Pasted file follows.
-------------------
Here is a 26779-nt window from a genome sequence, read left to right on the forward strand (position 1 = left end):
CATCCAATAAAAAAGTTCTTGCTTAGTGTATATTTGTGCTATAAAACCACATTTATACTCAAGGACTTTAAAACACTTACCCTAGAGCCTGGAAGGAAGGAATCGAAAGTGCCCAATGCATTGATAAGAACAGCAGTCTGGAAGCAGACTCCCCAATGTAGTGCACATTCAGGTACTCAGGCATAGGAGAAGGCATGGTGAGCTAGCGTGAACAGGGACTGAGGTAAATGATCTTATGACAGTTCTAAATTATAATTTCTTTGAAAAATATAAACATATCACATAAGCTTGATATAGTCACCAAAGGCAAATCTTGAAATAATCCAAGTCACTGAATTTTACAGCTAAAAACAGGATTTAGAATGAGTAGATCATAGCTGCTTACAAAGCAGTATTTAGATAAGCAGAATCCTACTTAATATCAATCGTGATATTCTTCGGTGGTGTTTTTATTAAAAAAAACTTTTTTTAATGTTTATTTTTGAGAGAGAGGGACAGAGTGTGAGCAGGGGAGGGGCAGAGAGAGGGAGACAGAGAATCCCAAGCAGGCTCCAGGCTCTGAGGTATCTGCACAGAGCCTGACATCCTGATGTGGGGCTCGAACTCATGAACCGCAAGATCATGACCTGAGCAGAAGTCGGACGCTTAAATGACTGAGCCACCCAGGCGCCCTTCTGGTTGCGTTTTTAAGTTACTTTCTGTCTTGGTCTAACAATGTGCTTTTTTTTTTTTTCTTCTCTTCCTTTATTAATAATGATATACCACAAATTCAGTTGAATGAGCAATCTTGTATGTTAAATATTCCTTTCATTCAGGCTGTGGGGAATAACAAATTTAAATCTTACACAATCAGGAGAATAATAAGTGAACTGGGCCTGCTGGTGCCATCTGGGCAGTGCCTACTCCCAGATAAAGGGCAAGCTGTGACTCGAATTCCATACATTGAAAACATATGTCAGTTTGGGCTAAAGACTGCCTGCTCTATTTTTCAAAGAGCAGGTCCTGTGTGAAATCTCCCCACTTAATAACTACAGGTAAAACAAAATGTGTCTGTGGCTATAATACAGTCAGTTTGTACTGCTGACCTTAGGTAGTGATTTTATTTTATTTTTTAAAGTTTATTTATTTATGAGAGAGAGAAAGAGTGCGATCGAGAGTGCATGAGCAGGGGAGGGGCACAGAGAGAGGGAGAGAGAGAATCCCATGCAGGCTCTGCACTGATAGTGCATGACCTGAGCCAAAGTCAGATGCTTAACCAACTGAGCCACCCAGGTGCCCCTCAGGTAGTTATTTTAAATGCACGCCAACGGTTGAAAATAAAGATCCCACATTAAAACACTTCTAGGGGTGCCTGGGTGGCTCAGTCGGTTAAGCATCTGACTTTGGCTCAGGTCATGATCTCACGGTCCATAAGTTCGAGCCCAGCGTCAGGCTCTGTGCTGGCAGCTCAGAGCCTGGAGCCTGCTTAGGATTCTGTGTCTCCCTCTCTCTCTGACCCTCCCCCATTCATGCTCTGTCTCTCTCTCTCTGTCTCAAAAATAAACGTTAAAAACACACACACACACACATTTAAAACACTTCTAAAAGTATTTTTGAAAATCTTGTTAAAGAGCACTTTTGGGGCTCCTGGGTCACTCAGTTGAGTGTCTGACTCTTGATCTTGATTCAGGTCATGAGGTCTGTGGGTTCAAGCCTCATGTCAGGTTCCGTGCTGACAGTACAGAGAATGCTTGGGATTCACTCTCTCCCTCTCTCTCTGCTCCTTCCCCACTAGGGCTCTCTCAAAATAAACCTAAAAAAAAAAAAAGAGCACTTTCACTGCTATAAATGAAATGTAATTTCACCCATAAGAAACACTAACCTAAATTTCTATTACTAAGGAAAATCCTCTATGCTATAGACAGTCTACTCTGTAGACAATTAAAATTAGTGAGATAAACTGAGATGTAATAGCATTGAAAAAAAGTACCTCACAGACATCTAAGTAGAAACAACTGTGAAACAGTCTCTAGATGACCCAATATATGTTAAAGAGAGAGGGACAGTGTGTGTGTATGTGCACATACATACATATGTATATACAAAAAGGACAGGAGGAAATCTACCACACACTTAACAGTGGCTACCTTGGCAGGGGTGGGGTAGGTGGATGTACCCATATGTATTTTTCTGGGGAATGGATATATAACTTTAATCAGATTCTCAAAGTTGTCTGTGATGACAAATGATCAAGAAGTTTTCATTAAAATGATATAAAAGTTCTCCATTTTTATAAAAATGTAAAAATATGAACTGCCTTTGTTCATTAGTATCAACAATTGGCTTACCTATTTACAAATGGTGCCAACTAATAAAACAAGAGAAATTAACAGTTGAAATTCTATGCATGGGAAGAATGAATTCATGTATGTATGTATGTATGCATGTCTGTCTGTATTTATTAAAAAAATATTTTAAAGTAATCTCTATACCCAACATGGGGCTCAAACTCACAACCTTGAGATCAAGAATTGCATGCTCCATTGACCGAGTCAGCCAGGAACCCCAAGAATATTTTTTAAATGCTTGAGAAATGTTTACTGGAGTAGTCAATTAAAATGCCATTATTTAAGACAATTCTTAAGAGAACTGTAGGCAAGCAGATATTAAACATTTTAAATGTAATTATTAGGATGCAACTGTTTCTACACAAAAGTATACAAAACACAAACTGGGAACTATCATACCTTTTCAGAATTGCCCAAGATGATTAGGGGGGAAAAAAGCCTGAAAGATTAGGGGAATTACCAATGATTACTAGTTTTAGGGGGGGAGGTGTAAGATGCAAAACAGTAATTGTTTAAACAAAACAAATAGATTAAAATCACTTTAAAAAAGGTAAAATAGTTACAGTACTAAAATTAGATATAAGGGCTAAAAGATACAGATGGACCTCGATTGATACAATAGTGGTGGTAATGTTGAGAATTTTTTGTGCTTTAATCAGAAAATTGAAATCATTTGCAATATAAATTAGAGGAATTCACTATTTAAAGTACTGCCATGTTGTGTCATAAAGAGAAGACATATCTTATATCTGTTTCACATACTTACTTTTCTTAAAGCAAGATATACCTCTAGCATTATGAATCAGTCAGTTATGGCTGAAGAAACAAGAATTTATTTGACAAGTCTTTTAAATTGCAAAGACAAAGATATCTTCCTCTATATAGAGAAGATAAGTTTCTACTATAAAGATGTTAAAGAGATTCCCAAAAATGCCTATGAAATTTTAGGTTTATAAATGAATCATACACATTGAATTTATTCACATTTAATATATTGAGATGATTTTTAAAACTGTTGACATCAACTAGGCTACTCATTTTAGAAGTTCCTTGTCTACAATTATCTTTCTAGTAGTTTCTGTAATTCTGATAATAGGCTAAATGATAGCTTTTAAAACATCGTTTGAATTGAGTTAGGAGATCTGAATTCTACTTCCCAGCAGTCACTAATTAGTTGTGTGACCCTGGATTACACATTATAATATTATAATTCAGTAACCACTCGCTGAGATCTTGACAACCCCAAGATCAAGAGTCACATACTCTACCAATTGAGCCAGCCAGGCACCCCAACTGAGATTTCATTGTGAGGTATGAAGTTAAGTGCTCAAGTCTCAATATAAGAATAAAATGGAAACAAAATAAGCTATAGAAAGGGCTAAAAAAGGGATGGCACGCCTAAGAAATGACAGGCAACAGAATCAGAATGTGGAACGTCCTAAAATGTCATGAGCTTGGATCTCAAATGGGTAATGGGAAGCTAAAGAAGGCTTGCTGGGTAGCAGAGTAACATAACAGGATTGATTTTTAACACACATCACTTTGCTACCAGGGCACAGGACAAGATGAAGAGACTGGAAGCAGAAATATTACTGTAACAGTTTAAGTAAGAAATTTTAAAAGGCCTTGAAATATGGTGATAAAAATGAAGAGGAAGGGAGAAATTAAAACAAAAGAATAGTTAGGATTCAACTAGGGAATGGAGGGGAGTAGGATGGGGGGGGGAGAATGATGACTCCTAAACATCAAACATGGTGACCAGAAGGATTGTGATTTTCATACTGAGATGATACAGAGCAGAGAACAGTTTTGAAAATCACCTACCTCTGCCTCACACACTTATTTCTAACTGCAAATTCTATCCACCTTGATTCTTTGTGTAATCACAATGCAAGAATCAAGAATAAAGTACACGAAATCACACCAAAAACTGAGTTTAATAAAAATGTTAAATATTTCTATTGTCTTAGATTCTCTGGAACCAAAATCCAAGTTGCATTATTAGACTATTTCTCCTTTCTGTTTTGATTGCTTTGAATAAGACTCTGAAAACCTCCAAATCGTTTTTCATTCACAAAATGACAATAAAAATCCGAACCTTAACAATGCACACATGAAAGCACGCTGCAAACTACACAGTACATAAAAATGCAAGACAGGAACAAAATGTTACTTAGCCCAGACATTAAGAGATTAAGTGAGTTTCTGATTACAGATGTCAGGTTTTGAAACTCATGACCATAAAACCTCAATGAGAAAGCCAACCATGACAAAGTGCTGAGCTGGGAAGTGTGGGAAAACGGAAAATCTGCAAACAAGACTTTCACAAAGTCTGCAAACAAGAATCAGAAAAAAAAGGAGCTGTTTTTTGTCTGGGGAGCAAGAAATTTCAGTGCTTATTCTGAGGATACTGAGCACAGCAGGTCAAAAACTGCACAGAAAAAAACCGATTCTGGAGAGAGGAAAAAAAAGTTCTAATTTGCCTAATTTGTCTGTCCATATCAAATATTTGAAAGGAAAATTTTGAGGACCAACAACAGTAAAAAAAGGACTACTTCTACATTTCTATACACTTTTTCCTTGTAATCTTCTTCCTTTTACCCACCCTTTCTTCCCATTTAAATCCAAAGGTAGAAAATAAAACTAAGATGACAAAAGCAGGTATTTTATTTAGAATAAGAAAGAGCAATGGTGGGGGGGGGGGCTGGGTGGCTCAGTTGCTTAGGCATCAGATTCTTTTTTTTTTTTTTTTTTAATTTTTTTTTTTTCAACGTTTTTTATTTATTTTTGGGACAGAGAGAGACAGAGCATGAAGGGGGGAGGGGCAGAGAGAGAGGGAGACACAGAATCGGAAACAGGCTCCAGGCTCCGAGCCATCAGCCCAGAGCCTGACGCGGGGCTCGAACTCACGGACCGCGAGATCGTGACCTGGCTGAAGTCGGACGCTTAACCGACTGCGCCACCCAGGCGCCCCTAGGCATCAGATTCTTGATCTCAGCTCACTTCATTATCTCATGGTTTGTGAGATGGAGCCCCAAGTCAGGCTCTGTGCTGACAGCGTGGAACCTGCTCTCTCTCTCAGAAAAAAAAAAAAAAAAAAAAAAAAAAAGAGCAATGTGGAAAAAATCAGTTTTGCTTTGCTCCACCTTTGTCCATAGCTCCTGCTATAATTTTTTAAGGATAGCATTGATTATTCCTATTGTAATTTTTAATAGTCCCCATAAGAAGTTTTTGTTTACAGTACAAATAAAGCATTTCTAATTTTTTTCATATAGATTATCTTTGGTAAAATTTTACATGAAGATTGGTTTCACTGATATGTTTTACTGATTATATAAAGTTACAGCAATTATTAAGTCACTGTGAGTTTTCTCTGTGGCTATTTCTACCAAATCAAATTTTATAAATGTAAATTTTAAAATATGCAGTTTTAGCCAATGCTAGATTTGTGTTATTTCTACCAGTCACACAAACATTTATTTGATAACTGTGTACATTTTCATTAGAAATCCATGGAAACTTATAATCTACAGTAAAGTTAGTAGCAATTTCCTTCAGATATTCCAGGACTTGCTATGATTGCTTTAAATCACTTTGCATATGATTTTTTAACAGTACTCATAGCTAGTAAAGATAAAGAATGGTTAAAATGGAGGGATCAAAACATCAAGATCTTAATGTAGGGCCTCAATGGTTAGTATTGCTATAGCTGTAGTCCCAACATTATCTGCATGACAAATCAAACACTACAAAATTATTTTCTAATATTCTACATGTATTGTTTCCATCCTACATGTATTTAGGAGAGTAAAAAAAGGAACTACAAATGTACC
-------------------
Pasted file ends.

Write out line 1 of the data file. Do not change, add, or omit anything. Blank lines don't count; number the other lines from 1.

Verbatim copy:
Here is a 26779-nt window from a genome sequence, read left to right on the forward strand (position 1 = left end):